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I think that at least one problem is that charcoal burns at a much higher temperature than wood. Charcoal can easily burn at 2000 degrees Fahrenheit and can produce small localized hot spots even higher than that. Those temperatures are going to destroy a brick oven pretty quickly. At least the floor.
One theory says that charcoal was invented by our ancestors to smelt metal - because wood fires could not get hot enough to do that.
I think that at least one problem is that charcoal burns at a much higher temperature than wood.
I believe there have been several people here that have used it. I have a friend that just bought an egg and it has fire brick - he's burning coal. I never tried it because my wood is pretty much free.
Well maybe so but I can get Royal OAk Lump for about 6.50 a bag and I buy it by the truckload for my BGE so I have it on hand ALWAYS.
I have Live Oak all over the place cut and stacked that I dont like to use in my big BBQ pit anymore. Partial to Post OAk and Pecan. Im going to have to experiment i suppose. Hopefully this Live Oak will work in the WFO because its just gonna sit here. I find it too bitter for my Brisket, Ribs and Yardbird
Beehive ovens - which are similar to our WFO's - are what were used by the pioneers to MAKE charcoal. Light a big fire in your oven and close the door. You'll have plenty of lump charcoal. I doubt it burns any hotter than wood without the introduction of forced air (e.g., a bellows)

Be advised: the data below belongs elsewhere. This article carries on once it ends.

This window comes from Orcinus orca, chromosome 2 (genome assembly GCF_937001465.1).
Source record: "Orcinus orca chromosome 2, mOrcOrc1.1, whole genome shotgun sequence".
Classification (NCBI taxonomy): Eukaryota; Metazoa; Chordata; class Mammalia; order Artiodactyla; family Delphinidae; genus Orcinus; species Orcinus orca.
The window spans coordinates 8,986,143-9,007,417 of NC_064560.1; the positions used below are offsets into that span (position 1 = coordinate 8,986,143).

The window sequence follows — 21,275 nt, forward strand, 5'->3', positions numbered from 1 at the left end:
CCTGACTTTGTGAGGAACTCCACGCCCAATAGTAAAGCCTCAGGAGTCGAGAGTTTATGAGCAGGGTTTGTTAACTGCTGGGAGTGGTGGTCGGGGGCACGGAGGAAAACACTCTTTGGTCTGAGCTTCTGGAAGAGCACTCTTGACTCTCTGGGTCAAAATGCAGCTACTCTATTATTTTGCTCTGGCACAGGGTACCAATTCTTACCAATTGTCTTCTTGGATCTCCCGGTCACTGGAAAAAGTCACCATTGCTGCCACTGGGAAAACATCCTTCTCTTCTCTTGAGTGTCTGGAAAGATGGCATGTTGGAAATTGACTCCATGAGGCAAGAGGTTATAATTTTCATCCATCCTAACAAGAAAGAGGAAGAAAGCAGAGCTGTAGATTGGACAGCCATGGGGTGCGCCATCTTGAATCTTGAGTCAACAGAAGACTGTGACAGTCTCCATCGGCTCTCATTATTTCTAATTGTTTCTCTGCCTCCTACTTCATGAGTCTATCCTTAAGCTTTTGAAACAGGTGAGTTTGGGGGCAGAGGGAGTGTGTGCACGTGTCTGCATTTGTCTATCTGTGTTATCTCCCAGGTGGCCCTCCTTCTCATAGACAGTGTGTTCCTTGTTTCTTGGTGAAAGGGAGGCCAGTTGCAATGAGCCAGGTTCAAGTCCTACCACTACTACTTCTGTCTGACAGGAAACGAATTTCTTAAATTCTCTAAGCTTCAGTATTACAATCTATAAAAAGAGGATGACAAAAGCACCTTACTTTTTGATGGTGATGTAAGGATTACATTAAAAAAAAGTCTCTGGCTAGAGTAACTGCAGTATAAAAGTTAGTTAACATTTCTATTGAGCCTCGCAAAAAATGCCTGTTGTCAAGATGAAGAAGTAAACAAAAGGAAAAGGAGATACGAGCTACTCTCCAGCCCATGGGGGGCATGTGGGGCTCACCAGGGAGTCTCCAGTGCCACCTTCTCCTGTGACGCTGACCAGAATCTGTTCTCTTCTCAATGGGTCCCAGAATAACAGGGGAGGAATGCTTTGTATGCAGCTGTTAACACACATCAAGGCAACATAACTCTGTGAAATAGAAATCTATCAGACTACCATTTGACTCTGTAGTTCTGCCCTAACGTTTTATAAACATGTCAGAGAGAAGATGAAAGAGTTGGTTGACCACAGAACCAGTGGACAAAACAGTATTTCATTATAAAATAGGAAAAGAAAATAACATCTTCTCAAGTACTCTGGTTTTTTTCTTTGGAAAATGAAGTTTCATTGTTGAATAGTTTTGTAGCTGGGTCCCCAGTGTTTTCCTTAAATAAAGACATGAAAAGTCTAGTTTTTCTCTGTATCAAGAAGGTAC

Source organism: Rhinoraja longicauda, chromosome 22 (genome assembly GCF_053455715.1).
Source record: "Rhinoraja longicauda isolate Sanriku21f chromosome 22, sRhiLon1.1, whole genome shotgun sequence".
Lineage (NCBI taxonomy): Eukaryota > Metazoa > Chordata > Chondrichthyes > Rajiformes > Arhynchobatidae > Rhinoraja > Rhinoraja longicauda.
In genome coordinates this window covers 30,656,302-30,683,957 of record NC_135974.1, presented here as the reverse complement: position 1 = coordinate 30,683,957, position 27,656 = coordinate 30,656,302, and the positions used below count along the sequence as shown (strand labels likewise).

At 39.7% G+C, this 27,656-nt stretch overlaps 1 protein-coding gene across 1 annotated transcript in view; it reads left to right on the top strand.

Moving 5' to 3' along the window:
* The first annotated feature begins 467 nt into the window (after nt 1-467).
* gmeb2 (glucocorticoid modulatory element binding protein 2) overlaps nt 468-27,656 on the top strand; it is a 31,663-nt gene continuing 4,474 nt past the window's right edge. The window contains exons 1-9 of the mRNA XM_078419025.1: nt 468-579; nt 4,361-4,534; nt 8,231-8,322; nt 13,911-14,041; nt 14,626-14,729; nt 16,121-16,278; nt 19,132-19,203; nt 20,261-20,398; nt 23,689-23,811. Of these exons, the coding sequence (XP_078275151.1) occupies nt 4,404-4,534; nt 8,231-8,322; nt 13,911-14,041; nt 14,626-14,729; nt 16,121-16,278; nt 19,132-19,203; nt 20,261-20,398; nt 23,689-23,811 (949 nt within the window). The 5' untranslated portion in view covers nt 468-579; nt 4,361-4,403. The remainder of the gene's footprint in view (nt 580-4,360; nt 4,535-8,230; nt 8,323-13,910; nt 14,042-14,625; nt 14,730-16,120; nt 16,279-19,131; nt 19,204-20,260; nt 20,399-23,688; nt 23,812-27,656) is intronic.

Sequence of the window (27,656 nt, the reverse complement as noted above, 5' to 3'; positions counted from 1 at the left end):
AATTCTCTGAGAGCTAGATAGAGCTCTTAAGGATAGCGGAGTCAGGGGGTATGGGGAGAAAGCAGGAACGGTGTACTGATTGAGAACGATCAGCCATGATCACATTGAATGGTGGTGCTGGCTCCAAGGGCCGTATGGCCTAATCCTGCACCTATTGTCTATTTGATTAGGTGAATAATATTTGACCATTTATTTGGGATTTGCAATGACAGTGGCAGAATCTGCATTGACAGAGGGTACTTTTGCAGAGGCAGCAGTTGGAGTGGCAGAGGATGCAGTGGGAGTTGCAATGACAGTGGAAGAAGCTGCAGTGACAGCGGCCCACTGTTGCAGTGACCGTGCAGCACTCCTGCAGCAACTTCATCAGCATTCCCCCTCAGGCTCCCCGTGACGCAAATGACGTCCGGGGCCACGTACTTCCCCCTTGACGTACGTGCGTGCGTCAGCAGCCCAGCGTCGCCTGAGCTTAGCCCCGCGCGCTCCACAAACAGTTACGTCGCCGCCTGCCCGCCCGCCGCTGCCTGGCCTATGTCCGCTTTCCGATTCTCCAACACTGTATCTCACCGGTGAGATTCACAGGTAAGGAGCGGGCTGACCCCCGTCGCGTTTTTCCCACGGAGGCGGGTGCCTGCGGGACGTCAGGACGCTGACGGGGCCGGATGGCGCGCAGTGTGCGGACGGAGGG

I burn mostly hardwood. Apple, cherry, maple. I'll use Doug Fir or cedar to start my fire - but it pops too much to cook with it. Doubt you get much of either of those down in Texas
I used lump charcoal to cure my oven and it worked very well. I was able to control the temperature and the duration, I would let it go for hours at very steady temps, of each burn easily with no ill effects to the oven or the oven floor.
"Leave the gun. Take the cannoli." - Peter Clemenza
Forno Bravo say, or at least they used to, that their warranty would be void if you use charcoal as the fuel. Give them a call or if anyone from FB is moderating, maybe they could chime in. I use brickettes (a brown coal product here in Australia) to cure ovens because it produces virtually no flame which works really well when driving the water out of a new oven.